Yellow is NOT my best color…

Yellow was never my color–not even back in 1973. Here I am on the steps of the Parthenon in Nashville with my parents.

Let me just reiterate that statement…I do NOT look good in yellow. Right now I’m being compelled to “wear it” thanks to an explosion in my bilirubin counts that has left me jaundiced. It’s not a hot fashion look I assure you.

But things were going so well, weren’t they? Yes! Just a few short months ago a PET scan revealed encouraging changes and reduction in activity in my bone and liver mets. My tumor markers were going down, down, down, and all was looking super encouraging thanks to Abraxane.

One thing about metastatic breast cancer is that you never can count on one day being the same, or better, or even worse than the previous one. Cancer cells are smart, and they can learn to outwit the drugs that we throw at them. In fact, I remember telling my oncologist that Abraxane was either going to make a big difference, or it was going to make the cancer really mad. The latter is clearly the response.

About three weeks ago I started having trouble breathing again. Going up stairs required a major effort, and I was increasingly fatigued. The end result was a trip to the emergency room that resulted in a hospital stay, a pleural tap that removed 1.6 liters of fluid from my pleura complete with cancerous cells floating around in it. I did not improve significantly after a few days of rest at home, so I knew something was up (and it was probably going to be the tumor markers).

Sure enough, things took a 180 degree turn with my liver numbers and tumor markers. Why? Who knows? There’s so much we still don’t know about cancer. So what does this mean for me?

Image: Gemzar’s chemical makeup. Wikipedia

My oncologist at M.D. Anderson-Cooper is starting me on a new chemotherapy drug tomorrow in hopes that it will get those numbers headed in a better direction. So it’s bye-bye Abraxane, and hello Gemzar, aka Gemcitabine Hcl. It works somewhat differently from Abraxane and is classed as an antineoplastic, antimetabolite.

As I understand it (sure wish I’d been more attentive in chemistry), this drug is similar enough to a natural chemical to participate in a normal biochemical reaction in cells but different enough to interfere with the normal division and functions of cells. Evidently it’s pretty good at inserting itself into the work of quickly dividing cells, such as cancer cells, inhibiting their greedy metabolic process. I hope this little chemical trickster will do the trick for me.

It’s an old drug, patented in 1983 and approved by the FDA for medical use in 1995, that’s used in the treatment of many cancers, including metastatic breast cancer. Gemzar is also used off-label to treat certain cancers in the liver, so I’m hopeful that it will act accordingly for me. It does come with a slew of side effects, some of them quite serious, so I’ll have to watch and be watched closely. That said, I have come to appreciate the rather glib saying “Better living through chemistry,” so I’m willing to give it a 110% shot.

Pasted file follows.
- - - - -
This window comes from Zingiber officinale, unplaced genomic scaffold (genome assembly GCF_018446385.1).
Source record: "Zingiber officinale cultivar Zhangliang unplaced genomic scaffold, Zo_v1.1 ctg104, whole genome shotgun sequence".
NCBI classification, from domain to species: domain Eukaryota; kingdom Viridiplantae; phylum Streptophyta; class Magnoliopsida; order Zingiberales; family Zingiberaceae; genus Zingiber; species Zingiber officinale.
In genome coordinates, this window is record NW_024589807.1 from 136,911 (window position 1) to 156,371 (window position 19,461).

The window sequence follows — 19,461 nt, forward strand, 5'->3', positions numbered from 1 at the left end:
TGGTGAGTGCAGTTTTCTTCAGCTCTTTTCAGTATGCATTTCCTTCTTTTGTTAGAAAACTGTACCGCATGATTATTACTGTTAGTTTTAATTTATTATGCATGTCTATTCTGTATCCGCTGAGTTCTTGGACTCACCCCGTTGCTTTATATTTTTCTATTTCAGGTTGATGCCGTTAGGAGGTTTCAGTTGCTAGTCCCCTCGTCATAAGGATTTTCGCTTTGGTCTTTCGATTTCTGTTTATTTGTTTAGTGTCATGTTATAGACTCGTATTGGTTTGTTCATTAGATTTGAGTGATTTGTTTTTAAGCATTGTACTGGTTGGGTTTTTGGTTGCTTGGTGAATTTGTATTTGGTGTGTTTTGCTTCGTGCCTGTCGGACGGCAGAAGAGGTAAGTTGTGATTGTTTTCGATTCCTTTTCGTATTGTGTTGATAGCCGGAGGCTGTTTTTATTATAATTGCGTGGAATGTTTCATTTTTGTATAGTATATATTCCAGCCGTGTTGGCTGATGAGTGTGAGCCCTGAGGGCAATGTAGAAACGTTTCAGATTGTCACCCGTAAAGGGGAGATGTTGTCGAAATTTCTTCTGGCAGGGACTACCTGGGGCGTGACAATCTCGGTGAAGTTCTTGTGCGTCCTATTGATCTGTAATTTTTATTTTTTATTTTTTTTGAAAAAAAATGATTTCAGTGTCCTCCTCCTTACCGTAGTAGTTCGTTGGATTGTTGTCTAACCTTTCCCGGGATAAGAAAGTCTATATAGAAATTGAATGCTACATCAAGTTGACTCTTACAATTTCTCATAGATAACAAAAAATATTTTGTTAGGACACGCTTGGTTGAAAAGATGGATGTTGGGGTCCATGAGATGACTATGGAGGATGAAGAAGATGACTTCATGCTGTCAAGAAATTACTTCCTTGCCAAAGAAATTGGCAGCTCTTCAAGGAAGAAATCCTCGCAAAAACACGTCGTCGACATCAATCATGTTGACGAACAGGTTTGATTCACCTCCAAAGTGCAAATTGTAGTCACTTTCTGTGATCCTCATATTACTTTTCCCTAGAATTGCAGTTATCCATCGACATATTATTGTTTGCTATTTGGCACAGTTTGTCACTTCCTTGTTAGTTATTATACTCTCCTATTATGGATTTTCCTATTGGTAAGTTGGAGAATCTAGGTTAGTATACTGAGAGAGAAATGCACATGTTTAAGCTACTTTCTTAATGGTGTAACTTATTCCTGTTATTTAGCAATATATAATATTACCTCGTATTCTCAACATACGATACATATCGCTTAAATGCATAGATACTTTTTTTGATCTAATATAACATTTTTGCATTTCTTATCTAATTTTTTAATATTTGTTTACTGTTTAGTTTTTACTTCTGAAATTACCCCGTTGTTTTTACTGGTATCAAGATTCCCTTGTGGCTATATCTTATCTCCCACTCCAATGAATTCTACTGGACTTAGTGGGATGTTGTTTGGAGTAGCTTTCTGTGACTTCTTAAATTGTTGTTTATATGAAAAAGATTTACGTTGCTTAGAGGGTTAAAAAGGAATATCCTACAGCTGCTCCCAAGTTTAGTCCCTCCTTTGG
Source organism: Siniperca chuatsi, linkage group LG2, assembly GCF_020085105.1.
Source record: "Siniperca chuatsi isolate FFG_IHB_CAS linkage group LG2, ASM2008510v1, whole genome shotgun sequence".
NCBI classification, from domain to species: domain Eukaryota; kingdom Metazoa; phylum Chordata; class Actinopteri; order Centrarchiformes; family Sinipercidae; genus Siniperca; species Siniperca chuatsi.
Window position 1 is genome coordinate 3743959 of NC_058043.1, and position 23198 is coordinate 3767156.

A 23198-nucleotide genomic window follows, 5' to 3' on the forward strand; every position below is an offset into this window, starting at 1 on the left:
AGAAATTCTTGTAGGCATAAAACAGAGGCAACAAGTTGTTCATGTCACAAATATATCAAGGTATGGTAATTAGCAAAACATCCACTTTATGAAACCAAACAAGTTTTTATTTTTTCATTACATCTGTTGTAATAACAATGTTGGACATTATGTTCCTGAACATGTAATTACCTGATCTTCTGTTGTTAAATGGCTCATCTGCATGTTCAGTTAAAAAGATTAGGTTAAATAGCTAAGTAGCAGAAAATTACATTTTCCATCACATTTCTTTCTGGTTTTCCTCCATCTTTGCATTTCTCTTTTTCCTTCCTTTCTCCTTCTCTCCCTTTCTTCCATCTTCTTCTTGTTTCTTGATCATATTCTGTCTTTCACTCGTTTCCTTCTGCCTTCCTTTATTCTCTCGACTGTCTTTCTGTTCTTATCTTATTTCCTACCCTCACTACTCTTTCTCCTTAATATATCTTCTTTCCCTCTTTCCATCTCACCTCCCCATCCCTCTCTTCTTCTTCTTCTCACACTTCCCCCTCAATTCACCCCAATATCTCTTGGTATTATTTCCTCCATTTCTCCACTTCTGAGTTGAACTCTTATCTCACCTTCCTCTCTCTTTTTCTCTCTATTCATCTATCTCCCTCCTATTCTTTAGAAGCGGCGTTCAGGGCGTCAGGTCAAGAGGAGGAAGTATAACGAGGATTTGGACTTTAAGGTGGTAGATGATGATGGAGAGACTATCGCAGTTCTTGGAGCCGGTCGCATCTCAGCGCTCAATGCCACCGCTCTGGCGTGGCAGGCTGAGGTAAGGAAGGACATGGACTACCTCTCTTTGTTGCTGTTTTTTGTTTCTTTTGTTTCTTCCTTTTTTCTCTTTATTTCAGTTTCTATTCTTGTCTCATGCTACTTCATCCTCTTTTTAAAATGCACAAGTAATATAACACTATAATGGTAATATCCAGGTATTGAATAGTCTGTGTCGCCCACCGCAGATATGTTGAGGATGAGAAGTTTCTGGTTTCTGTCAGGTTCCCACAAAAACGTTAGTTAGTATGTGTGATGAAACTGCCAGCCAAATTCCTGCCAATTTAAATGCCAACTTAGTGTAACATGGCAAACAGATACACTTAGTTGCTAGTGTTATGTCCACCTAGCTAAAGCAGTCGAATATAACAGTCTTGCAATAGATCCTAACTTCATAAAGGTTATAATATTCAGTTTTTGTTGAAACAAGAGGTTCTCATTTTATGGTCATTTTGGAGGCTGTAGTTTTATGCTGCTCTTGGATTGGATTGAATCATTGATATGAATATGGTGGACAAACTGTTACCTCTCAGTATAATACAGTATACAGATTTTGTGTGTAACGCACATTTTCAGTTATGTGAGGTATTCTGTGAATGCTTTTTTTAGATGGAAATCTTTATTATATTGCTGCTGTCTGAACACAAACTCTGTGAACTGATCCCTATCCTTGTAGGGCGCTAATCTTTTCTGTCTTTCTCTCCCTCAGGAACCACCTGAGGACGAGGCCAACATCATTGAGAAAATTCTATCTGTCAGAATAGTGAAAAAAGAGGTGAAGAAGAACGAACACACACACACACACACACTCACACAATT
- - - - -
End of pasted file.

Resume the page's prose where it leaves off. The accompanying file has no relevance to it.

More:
Additionally, next Wednesday I’ll have a PleurX catheter inserted to help drain the nasty fluid that’s preventing me from breathing well. It’s an outpatient surgery done under general anesthesia similar to that used for everyone’s favorite but completely necessary colonoscopy. I’m a little nervous about that, but it’s the best way to treat this problem. If I’m lucky it may even irritate my pleura enough to fuse it to my lung if my lung will completely reinflate with the negative pressure of the regular drainings.

Image: Pinterest, Creative Commons License

I remain optimistic about this cha-cha dance of life. Even when I take two steps back, there’s always the potential to step forward. And, hey, every day is gift. We all need to make the most of the days allotted us.

Please send all the prayers and positive energy you can spare my way. I truly believe that prayer is powerful medicine–better than any chemo without the nasty side effects. Life is beautiful, friends. Don’t take it for granted! Thank you so much for walking this journey with me. I hope and pray that we have many more miles to go.

Three cheers for community!

“Alone, we can do so little; together, we can do so much” – Helen Keller

There is great power in community; my own life experience bears witness to this truth. In fact, to thrive as humans we need to be part of a community, or better yet, part of many circles of connection. We can definitely do more together than we can alone, everything from sharing collective wisdom to sharing resources (such as tools and equipment), to gathering for meals, to supporting others in time of trial and pain, and celebrating with folks when good things happen. We are not built to function in isolation, even the most painfully introverted among us need connection to thrive.

Yesterday, I received a HUGE surprise in the mail from some friends I made about a dozen years ago when I signed up for a Yahoo! Group called The Compact (more about the surprise in a minute). You can read about The Compact here and here, but in a nutshell it is a diverse group of folks who covenant together to avoid excess consumption and make do with used, bartered, shared, and thrifted purchases, or do without. There are exceptions in the group’s guidelines for what may/should be purchased new: supporting local craftspeople and artists is good stewardship while used undies are not so much of a thing. Sharing and redistributing goods is encouraged (think freecycle.org, trashnothing.com, and various freebie groups on Facebook, for example), as is shopping at thrift stores, resale stores, etc.